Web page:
Although many details of the arts program are a work in progress, the 1,700 or more kids who pass an audition process to attend will spend long days in school — a full schedule of regular academic subjects, followed by studio work in their artistic genres. So amenities such as drinking fountains in the music rooms, to eliminate time lost in practice while traipsing down hallways, are important.
Alonzo says he got Himmelb(l)au to raise the porthole windows higher off the ground than first proposed, and to put bumps on their outer ledges, so as not to lead young skateboarding daredevils into temptation. Ditto for the roof of the theater lobby: “The original design was at such an angle that it would have been attractive for kids to jump up and slide down, and skateboard down,” the superintendent says. “It’s much steeper now, to prevent them from even thinking they could roll down the façade of the building.”
No detail (or goal post) left unconsidered:
The school’s playing fields will have portable football goalposts, to be removed when not in use, rather than the usual fixed-in-the-ground posts and crossbars. “It looked out of place in an environment with beautiful buildings,” Alonzo says.
“They really respond to the needs of a project,” says Mitchell Kahan, director of the Akron Art Museum, which eyed more than 100 contestants before picking Himmelb(l)au’s concept of nestling the original, century-old museum building under a new wing that literally has wings. “They’re not the kinds of architects that have a signature look so every building is going to look like the brother of every other one.”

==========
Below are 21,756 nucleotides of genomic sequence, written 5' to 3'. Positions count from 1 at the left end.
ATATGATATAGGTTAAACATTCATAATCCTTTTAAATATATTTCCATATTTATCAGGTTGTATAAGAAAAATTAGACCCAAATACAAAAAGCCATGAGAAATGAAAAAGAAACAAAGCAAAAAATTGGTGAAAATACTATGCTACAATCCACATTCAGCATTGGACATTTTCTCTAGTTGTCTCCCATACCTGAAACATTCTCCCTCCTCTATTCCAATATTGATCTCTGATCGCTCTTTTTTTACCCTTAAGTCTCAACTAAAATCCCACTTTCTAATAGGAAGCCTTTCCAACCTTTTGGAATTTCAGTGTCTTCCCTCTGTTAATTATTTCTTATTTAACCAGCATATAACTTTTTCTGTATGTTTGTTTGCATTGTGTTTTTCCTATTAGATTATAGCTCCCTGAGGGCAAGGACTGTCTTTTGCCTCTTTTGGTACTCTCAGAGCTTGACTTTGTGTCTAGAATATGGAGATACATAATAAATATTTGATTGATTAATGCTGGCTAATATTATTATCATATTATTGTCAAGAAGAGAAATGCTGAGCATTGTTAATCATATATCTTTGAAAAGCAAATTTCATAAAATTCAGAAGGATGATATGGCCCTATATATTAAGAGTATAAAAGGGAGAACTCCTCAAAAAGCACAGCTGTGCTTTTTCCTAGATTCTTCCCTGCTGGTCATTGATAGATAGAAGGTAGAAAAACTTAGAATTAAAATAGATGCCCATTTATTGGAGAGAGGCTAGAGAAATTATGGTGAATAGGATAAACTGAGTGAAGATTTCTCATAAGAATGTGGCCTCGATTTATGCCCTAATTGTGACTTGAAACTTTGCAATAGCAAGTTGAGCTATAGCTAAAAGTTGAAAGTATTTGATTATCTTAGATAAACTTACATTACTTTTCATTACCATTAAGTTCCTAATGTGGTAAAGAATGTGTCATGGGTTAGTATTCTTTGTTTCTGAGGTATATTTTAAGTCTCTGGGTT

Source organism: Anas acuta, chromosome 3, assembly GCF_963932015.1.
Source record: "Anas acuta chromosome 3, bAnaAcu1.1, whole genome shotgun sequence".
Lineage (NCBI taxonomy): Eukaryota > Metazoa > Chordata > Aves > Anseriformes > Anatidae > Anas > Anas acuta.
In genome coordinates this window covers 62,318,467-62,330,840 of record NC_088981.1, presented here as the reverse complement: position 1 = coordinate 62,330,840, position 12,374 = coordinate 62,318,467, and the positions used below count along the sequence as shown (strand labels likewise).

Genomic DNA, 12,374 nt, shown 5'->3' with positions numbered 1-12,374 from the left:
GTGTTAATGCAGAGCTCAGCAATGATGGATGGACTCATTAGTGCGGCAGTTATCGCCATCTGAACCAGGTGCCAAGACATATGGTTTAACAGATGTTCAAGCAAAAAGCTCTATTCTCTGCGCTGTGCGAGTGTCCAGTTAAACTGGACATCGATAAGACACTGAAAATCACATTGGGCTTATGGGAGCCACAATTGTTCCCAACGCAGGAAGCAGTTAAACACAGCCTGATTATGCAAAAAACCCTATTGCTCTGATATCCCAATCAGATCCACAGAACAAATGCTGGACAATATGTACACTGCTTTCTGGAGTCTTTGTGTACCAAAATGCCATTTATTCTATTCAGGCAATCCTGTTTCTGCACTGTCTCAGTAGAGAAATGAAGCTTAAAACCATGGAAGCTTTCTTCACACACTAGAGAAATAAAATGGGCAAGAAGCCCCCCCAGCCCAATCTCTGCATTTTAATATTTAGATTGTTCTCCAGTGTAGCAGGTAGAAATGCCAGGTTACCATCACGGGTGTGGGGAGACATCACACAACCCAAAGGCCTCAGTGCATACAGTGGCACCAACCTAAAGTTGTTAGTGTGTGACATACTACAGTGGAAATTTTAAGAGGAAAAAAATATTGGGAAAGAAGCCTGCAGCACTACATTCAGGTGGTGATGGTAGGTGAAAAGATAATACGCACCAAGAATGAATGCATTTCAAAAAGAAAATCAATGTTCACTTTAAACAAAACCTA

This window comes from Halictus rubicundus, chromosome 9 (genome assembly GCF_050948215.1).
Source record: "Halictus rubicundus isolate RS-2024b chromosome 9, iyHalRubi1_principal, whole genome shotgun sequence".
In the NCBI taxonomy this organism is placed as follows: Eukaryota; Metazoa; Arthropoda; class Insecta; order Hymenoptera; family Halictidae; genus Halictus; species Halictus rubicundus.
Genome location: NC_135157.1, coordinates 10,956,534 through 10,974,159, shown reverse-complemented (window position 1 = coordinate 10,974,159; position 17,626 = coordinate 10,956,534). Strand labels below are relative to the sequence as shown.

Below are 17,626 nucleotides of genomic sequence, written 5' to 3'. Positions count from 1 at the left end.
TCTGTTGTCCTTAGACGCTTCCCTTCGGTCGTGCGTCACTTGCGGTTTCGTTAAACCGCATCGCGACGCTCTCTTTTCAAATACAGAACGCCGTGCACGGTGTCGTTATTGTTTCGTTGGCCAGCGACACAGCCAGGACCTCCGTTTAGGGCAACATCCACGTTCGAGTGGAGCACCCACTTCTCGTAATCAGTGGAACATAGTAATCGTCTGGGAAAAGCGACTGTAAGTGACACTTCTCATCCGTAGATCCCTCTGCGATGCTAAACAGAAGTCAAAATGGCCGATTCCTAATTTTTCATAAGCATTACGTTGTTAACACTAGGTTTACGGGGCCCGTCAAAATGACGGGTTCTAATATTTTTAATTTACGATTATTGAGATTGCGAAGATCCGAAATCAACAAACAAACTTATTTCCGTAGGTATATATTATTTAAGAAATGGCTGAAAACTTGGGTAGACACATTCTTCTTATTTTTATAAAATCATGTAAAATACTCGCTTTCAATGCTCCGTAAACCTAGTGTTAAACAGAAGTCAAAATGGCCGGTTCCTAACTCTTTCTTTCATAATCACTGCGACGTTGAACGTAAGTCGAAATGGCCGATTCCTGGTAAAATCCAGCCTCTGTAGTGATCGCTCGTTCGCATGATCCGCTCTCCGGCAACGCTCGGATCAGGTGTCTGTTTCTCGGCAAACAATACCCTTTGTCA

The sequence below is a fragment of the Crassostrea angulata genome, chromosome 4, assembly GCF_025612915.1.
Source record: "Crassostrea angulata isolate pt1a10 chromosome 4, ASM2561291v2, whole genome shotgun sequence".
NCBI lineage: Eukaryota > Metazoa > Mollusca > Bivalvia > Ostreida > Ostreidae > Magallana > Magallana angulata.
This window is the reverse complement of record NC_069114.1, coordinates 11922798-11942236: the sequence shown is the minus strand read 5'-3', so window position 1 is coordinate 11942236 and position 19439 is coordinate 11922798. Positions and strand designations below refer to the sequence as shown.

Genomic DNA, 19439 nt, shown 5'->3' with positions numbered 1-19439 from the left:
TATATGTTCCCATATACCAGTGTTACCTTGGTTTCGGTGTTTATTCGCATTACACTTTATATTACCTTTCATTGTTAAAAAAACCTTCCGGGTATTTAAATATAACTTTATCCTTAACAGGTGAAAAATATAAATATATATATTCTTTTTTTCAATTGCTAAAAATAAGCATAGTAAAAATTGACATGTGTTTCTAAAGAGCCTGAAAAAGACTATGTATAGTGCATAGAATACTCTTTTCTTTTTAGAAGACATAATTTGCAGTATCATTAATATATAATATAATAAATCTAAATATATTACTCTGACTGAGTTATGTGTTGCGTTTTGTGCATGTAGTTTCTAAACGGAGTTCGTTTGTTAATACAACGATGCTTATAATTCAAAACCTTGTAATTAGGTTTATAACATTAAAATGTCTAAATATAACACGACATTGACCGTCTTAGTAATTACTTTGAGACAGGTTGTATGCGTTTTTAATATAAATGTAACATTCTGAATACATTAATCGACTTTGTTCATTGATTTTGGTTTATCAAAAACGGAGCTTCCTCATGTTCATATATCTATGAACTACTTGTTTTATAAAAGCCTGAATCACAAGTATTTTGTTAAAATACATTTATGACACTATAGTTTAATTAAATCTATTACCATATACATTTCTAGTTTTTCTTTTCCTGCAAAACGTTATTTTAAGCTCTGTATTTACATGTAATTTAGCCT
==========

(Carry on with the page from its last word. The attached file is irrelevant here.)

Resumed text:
Addressing the issue of extravagance:
Eric Owen Moss, the L.A. architect and SCI-Arc director who is a longtime friend of Prix, concedes that “high school by Himmelb(l)au” is, on the face of it, a seeming extravagance. “Most of the buildings that I’ve seen by L.A. Unified are relatively straightforward, predictable modern architecture,” he says. “Architecture as a kind of service industry. This is outside the convention, which makes it a little dicey. But you don’t need 10 of them. You only need one. It’s downtown and says something about the spirit of the city and the optimism of the city. It tells us what kind of city this is.”
Helping the kids dream bigger than life, one school design at a time:
Prix, like the rock star he once dreamed of being, says he’s doing it for the kids. The campus will offer sights to see, buildings worth really looking at and experiencing every day. As a result, he thinks, it can help students become more attuned to reacting to their world as artists.
“This is a better solution than just to put them in boxes. Open it up, make it an atmosphere which is creative. People coming out of this art school should be better photographers because they have a better eye, no? I’m not kidding. If you learn to look, you are a better painter. You can see. If you’re always in dark rooms, suppressed by low ceilings …”
And at one point does it go beyond the core value of learning and kids/community?
The reporter tells Prix that his building looks like a plane — that the shorter, cylindrical library is the cockpit, and the (empty) box-topped tower is the tail.
He laughs, and if he is not pleased, he’s good at pretending to seem so. The man from Himmelb(l)au is not so highbrow as to insist that some existential-ineffable-inviolable it-is-what-it-is-ness must be deemed to inhere in his firm’s work.
“This is what is so remarkable about this kind of building,” Prix says. “People give nicknames. It means people are seeing it longer than just a flash of a second. It is very important that it is a kind of common memory, that the building, like Frank Gehry’s building, is in the mental map of the people. This is very important for the future of the city, to have remarkable, memorable buildings.”
And your thoughts?
Thanks to Kristen at ArchNewsNow for this tasty provocation.